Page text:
Charlie is now in beautiful Bolivia. This is a very poor country and most people here are farmers. Charlie found out that some of the farmers are cutting down trees for farmland so the rainforests are disappearing. Charlie understands that the farmers are very poor and need land for farming to feed their families, but saving the rainforest is important to protect the animals and plants that live there.
Charlie had a list of world record breaking attractions that he wanted to visit during his time in Bolivia. The first attraction on his list was Lake Titicaca, this is the world’s highest lake that is deep enough for a large boat to sail on.
Lake Titicaca is located in the Andes Mountains and borders both Bolivia and Peru. It has 27 rivers that flow into it but most of the lakes water volume comes from rain and glacier meltwater. This gives the lake its beautiful bright blue colour. Charlie wanted to go for a swim, but as soon as he stepped into the water he came running back out. The water was only 11 degrees! A local fisherman told him some interesting facts about its size. He found out that the lakes average depth is around 500 feet. It is 120 miles long and 50 miles wide.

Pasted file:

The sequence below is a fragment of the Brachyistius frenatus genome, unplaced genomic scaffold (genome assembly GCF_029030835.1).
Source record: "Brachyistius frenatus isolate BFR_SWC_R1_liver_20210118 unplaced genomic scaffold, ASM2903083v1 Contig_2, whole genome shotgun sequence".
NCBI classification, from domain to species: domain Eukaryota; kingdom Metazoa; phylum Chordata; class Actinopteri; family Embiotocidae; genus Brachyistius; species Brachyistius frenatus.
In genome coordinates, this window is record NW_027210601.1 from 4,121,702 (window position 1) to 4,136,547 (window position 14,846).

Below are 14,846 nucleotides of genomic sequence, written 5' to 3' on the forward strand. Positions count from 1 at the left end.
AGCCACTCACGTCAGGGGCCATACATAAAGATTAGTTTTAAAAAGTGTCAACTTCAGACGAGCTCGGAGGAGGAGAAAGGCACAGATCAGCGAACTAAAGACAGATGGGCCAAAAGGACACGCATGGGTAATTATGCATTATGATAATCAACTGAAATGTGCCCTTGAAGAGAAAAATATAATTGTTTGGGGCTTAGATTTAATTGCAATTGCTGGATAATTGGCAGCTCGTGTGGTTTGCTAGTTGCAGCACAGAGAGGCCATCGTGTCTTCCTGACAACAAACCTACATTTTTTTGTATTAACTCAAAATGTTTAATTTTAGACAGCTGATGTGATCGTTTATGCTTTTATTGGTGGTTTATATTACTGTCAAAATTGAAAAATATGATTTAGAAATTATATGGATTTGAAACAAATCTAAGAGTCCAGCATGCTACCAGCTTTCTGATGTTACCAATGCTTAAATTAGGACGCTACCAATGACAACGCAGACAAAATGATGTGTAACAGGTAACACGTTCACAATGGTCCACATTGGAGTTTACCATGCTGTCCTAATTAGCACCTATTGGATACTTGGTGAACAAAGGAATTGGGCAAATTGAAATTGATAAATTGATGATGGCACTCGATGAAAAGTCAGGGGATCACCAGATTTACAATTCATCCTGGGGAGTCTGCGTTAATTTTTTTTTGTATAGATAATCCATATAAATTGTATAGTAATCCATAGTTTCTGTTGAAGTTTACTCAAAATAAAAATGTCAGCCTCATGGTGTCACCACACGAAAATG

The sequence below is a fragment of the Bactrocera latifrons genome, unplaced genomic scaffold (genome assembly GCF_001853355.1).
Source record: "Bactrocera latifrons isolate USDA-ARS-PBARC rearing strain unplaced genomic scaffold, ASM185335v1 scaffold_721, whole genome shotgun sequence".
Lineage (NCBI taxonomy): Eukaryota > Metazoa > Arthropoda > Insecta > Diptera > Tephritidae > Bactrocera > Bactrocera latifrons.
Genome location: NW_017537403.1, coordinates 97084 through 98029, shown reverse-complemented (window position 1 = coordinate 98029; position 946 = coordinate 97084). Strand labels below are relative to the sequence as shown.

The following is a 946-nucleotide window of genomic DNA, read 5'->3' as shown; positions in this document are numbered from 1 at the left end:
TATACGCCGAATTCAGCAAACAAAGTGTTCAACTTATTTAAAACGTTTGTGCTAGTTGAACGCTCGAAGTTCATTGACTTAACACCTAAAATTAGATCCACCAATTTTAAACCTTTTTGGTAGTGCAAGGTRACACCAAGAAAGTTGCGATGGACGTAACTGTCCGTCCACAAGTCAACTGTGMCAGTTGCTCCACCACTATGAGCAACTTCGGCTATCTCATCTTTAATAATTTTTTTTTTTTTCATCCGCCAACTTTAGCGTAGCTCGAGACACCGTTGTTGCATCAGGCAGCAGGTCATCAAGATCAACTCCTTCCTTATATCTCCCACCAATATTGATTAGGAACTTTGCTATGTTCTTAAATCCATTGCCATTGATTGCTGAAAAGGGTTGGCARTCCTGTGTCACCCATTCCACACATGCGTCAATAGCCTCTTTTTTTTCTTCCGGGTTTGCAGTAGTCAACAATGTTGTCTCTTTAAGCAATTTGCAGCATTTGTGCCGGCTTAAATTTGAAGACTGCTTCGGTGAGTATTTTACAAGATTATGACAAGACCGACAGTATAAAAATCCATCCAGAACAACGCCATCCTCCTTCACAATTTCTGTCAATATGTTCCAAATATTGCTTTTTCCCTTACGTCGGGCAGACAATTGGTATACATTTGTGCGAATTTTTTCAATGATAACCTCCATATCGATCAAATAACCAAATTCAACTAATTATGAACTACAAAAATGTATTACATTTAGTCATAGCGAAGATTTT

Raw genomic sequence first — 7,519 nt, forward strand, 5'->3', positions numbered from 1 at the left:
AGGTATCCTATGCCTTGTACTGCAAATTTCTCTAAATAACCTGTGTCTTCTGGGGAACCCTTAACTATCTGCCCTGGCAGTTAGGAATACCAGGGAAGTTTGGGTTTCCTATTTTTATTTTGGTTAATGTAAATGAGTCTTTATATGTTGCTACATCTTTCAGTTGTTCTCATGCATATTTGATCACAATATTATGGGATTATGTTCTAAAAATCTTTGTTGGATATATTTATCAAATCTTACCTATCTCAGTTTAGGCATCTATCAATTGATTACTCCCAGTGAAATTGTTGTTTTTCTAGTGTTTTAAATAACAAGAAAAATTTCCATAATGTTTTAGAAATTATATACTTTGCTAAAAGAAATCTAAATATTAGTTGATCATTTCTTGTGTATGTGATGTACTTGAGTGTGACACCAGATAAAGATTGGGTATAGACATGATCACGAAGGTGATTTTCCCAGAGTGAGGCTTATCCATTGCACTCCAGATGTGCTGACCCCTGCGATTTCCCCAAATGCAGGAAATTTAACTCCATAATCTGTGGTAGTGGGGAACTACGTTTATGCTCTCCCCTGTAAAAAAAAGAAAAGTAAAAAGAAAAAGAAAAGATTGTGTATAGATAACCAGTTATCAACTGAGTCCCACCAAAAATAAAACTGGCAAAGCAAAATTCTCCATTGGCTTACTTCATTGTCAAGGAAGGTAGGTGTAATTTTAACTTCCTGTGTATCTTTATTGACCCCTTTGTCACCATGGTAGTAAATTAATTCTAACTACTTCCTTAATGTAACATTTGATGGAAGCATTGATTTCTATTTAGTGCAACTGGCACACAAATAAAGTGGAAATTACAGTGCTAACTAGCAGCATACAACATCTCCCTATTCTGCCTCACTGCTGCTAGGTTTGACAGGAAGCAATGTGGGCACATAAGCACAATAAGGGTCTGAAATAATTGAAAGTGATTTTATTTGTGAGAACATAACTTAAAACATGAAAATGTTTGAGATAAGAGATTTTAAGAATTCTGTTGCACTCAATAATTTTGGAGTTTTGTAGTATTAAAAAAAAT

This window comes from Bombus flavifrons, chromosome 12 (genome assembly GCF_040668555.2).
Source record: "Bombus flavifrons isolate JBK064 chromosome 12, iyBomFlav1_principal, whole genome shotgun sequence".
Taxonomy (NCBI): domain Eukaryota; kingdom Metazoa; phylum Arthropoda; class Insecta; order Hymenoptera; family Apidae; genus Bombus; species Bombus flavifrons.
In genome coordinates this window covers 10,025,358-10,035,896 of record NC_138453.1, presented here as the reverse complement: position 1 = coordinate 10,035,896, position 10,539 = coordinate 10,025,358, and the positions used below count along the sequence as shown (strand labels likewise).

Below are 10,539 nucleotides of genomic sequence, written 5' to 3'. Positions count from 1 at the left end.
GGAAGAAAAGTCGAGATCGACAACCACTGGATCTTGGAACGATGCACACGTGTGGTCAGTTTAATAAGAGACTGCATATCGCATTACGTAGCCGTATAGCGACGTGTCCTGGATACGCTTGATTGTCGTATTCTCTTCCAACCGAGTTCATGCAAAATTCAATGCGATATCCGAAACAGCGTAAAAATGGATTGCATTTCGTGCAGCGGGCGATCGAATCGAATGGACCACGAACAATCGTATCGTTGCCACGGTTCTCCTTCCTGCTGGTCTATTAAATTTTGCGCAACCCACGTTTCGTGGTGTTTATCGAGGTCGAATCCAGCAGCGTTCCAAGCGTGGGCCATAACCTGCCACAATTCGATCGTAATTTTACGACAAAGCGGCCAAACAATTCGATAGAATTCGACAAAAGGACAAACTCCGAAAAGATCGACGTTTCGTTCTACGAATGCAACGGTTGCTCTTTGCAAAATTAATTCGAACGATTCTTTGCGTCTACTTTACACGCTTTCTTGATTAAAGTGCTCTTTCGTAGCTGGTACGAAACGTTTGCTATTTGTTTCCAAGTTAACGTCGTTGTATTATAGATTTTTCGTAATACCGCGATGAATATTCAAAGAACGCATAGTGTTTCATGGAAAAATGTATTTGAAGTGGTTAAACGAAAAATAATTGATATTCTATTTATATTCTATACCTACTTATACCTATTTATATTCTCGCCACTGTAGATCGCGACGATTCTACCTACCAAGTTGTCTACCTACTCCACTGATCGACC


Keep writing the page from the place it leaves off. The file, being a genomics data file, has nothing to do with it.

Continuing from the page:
While riding around the lake Charlie spotted some floating islands, with people living on them in huts. He later found out that the islands and huts were made out of Totora reeds and the Islands were called the Islas Flotantes. The Uros people living on these manmade islands can date their families back to the time of the Incans and continue the same traditions from hundreds of years ago, such as making their clothes and fishing. They have to lay new reeds on top of the islands every 6 months to stop them from sinking. Even their houses and boats are made from the reeds that grow in the lake.
The world record breaking attraction Charlie was most excited about visiting was Salar de Uyuni, the words largest salt flat. Charlie had to wear his sunglasses and lots of suncream when he visited the salt flats because the ground was bright white and reflected the sun like a mirror. The area was once a large lake that dried up really quickly living only salt behind. This unusual surface meant that Charlie could have some fun with his camera and climbing on the models made out of salt!
Whilst riding across the salt flats Charlie spotted these pink birds. Do you know what they are called?
They are called Flamingos.
A funny fact about Flamingos is they are not actually pink. They are born with grey feathers, which gradually turn pink in the wild because of a natural pink dye called canthaxanthin that they get from their diet of brine shrimp and blue-green algae.
Fun Facts About Bolivia
- Population: 8, 922, 000
- Language: Spanish
- Capital City: La Paz
- Size: 424,164 square miles of land
- Climate: varies with altitude; Tropical to cold
- Currency: Boliviano
- Famous Tourist attraction: Salar de Uyuni and Lake Titicaca
To learn more about Bolivia you can visit the site below